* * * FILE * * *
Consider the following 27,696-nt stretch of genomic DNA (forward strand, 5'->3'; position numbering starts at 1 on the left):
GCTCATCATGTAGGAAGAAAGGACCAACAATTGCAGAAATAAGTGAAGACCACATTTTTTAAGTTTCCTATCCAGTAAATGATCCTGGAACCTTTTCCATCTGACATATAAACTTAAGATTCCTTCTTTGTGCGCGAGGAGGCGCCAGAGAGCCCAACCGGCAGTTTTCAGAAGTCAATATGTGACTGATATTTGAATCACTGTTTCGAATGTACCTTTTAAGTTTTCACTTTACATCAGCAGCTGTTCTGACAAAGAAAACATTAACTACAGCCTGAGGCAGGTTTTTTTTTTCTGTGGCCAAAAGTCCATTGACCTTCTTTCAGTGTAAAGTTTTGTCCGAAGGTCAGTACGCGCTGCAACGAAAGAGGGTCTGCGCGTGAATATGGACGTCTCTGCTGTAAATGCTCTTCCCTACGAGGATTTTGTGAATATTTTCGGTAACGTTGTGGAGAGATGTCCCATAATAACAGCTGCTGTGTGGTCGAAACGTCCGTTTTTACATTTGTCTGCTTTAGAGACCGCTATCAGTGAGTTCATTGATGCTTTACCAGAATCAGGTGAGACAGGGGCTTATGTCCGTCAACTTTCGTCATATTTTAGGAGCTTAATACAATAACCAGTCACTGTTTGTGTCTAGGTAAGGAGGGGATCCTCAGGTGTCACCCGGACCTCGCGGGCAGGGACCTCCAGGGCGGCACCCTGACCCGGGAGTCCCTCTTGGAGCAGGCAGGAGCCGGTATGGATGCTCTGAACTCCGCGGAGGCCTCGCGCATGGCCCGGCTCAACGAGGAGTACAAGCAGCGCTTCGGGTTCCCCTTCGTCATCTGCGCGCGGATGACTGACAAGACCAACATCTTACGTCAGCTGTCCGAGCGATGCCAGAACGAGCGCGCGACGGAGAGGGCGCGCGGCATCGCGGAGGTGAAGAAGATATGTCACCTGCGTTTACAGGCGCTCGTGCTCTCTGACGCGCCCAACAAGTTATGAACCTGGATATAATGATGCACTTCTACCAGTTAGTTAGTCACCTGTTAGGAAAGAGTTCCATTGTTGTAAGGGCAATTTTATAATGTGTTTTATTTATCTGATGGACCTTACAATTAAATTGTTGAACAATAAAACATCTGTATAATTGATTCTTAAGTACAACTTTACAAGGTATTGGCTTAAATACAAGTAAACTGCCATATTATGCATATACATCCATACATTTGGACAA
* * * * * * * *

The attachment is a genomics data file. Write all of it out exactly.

Consider the following 27,696-nt stretch of genomic DNA (forward strand, 5'->3'; position numbering starts at 1 on the left):
GCTCATCATGTAGGAAGAAAGGACCAACAATTGCAGAAATAAGTGAAGACCACATTTTTTAAGTTTCCTATCCAGTAAATGATCCTGGAACCTTTTCCATCTGACATATAAACTTAAGATTCCTTCTTTGTGCGCGAGGAGGCGCCAGAGAGCCCAACCGGCAGTTTTCAGAAGTCAATATGTGACTGATATTTGAATCACTGTTTCGAATGTACCTTTTAAGTTTTCACTTTACATCAGCAGCTGTTCTGACAAAGAAAACATTAACTACAGCCTGAGGCAGGTTTTTTTTTTCTGTGGCCAAAAGTCCATTGACCTTCTTTCAGTGTAAAGTTTTGTCCGAAGGTCAGTACGCGCTGCAACGAAAGAGGGTCTGCGCGTGAATATGGACGTCTCTGCTGTAAATGCTCTTCCCTACGAGGATTTTGTGAATATTTTCGGTAACGTTGTGGAGAGATGTCCCATAATAACAGCTGCTGTGTGGTCGAAACGTCCGTTTTTACATTTGTCTGCTTTAGAGACCGCTATCAGTGAGTTCATTGATGCTTTACCAGAATCAGGTGAGACAGGGGCTTATGTCCGTCAACTTTCGTCATATTTTAGGAGCTTAATACAATAACCAGTCACTGTTTGTGTCTAGGTAAGGAGGGGATCCTCAGGTGTCACCCGGACCTCGCGGGCAGGGACCTCCAGGGCGGCACCCTGACCCGGGAGTCCCTCTTGGAGCAGGCAGGAGCCGGTATGGATGCTCTGAACTCCGCGGAGGCCTCGCGCATGGCCCGGCTCAACGAGGAGTACAAGCAGCGCTTCGGGTTCCCCTTCGTCATCTGCGCGCGGATGACTGACAAGACCAACATCTTACGTCAGCTGTCCGAGCGATGCCAGAACGAGCGCGCGACGGAGAGGGCGCGCGGCATCGCGGAGGTGAAGAAGATATGTCACCTGCGTTTACAGGCGCTCGTGCTCTCTGACGCGCCCAACAAGTTATGAACCTGGATATAATGATGCACTTCTACCAGTTAGTTAGTCACCTGTTAGGAAAGAGTTCCATTGTTGTAAGGGCAATTTTATAATGTGTTTTATTTATCTGATGGACCTTACAATTAAATTGTTGAACAATAAAACATCTGTATAATTGATTCTTAAGTACAACTTTACAAGGTATTGGCTTAAATACAAGTAAACTGCCATATTATGCATATACATCCATACATTTGGACAA